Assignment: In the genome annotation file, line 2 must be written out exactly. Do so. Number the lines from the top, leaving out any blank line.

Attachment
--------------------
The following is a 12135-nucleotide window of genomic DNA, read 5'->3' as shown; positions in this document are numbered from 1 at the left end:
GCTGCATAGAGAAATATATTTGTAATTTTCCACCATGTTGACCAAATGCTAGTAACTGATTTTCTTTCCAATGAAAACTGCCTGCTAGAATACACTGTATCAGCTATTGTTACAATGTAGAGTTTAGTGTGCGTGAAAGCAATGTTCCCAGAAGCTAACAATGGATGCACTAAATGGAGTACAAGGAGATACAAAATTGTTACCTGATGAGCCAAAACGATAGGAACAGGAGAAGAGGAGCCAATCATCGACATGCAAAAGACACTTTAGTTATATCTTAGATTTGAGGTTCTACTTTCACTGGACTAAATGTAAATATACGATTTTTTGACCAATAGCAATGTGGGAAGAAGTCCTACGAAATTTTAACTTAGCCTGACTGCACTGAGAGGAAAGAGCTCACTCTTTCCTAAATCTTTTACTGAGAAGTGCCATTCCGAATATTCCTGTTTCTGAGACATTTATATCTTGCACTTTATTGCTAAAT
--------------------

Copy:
GCTGCATAGAGAAATATATTTGTAATTTTCCACCATGTTGACCAAATGCTAGTAACTGATTTTCTTTCCAATGAAAACTGCCTGCTAGAATACACTGTATCAGCTATTGTTACAATGTAGAGTTTAGTGTGCGTGAAAGCAATGTTCCCAGAAGCTAACAATGGATGCACTAAATGGAGTACAAGGAGATACAAAATTGTTACCTGATGAGCCAAAACGATAGGAACAGGAGAAGAGGAGCCAATCATCGACATGCAAAAGACACTTTAGTTATATCTTAGATTTGAGGTTCTACTTTCACTGGACTAAATGTAAATATACGATTTTTTGACCAATAGCAATGTGGGAAGAAGTCCTACGAAATTTTAACTTAGCCTGACTGCACTGAGAGGAAAGAGCTCACTCTTTCCTAAATCTTTTACTGAGAAGTGCCATTCCGAATATTCCTGTTTCTGAGACATTTATATCTTGCACTTTATTGCTAAAT